Whether you prefer fried, grilled, steamed, or baked and stuffed, nothing says summer quite like seafood. And in a town like Boston, the options are end­less. Here are just a few well-​​known spots to make you hungry this weekend.

No Name Restau­rant
15 Fish Pier St. West, South Boston
Acces­sible via the World Trade Center stop on the Silver Line
That’s right — this restau­rant has no name. But once you go, you won’t forget it. The No Name has kept cus­tomers coming back since 1917, when it opened as a diner for hungry fish­ermen. On an out-​​of-​​the-​​way spot on the South Boston Waterfront’s Fish Pier, this is one you don’t want to miss.

The Barking Crab
88 Sleeper Street, Boston
Acces­sible via the South Sta­tion stop on the Red Line
Offering indoor and out­door seating on Boston’s Fort Point Channel, the Barking Crab has some of the best seafood — and equally impres­sive views — in the city. The restau­rant serves fresh fish from the Atlantic, lob­sters from Maine and enor­mous crabs from the Pacific Northwest.

Atlantic Fish
761 Boyl­ston St., Boston
Acces­sible via the Hynes, Copley or Pru­den­tial stops on the Green Line
If you’re looking for a more formal set­ting, Atlantic Fish is for you. Enjoy dining on their out­door patio — we can’t imagine a more per­fect spot to people watch as the throngs pass by on Boyl­ston Street.

Union Oyster House
41 Union St., Boston
Acces­sible via the Hay­market stop on the Green Line
Claiming to be the oldest con­tin­u­ously oper­ating restau­rant in the nation, the Union Oyster House is famous for serving up — you guessed it — oys­ters, but they’ve got a lot more on their menu to chose from. A part of Boston’s his­tory ever since it opened in 1826, the restau­rant boasts an extra spe­cial booth upstairs: Booth No. 18 was a favorite of Pres­i­dent John F. Kennedy’s.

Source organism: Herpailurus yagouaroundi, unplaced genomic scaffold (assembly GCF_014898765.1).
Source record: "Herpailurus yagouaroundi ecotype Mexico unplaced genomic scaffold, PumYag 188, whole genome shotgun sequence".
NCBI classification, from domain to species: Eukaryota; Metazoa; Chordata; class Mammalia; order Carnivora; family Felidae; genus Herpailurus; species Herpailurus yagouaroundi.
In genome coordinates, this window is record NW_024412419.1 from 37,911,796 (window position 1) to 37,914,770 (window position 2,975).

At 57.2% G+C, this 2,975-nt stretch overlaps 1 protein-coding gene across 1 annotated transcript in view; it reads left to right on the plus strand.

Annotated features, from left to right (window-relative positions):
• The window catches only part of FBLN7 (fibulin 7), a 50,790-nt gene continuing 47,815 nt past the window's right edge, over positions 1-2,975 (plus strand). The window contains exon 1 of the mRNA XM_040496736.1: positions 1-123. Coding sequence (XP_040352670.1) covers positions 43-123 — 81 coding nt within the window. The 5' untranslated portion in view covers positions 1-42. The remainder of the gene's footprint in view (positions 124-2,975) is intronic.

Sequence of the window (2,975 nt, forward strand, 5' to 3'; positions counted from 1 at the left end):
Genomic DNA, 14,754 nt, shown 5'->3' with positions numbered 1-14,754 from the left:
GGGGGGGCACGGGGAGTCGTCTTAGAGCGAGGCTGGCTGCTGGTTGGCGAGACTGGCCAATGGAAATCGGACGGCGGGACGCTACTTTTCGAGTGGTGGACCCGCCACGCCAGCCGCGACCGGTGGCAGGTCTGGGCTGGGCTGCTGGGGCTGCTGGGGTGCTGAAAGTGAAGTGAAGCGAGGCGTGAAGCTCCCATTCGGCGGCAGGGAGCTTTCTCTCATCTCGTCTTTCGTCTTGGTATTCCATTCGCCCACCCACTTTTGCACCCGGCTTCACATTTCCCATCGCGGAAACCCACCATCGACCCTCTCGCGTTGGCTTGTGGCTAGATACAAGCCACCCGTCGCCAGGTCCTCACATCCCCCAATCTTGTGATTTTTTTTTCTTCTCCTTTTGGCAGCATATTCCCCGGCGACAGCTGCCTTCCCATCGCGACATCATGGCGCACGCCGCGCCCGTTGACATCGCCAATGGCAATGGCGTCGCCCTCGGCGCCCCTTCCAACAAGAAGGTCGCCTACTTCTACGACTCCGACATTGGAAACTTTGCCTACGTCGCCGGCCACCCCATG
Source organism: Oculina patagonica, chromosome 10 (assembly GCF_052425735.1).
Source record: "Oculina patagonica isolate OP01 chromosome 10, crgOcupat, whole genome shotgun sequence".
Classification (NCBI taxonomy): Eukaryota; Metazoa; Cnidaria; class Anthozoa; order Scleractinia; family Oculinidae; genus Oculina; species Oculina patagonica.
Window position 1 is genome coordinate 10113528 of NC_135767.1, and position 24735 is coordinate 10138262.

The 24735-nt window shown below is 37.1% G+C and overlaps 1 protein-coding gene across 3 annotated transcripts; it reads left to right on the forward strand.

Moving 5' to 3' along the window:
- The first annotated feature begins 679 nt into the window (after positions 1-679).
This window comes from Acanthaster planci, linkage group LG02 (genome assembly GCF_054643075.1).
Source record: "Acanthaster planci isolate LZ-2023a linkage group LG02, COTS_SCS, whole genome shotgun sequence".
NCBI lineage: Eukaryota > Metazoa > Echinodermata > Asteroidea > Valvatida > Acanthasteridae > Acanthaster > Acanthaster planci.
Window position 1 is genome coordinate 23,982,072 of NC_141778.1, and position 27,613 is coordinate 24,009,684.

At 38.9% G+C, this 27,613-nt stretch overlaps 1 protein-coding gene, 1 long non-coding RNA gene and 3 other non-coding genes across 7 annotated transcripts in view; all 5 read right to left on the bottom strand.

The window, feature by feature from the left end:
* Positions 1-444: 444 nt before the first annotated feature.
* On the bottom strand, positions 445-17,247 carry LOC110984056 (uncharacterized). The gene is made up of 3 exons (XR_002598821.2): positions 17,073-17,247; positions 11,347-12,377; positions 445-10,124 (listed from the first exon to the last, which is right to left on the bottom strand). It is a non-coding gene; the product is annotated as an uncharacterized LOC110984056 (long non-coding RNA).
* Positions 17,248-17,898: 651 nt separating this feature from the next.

The Daily Catch
323 Hanover St., North End
Acces­sible via the Hay­market stop on the Green Line
With its flag­ship restau­rant in the North End, plus loca­tions in Brook­line and on Fan Pier, the Daily Catch brings a Sicilian edge to its seafood and pasta, lauded by many as some of the best seafood in the city. But be fore­warned: the North End loca­tion seats just 20 diners and doesn’t take reser­va­tions or credit cards.

The Orig­inal Clam Box and Tony’s Clam Shop
The Orig­inal Clam Box: 789 Quincy Shore Drive, Quincy
Tony’s Clam Shop:  861 Quincy Shore Drive, Quincy
Acces­sible via the Wol­laston Sta­tion stop on the Red Line
These rival restau­rants are located just blocks apart on Quincy’s Wol­laston Beach. Both offer a bounty of seafood and other sum­mer­time sta­ples like burgers and dogs, but they’re most famous for their fresh fried clams. And as if the choice between the two wasn’t hard enough already, both offer scenic views of down­town Boston and the Harbor Islands.

Woodman’s of Essex
121 Main Street, Essex
Acces­sible via car: Route 128 to exit 15
A North Shore land­mark since 1914, Woodman’s draws seafood lovers from all over Greater Boston and beyond. You can’t miss them when you drive through town — there will likely be a long line out the door just to get inside to gush over their impres­sive menu. Tip: The clam chowder is tops.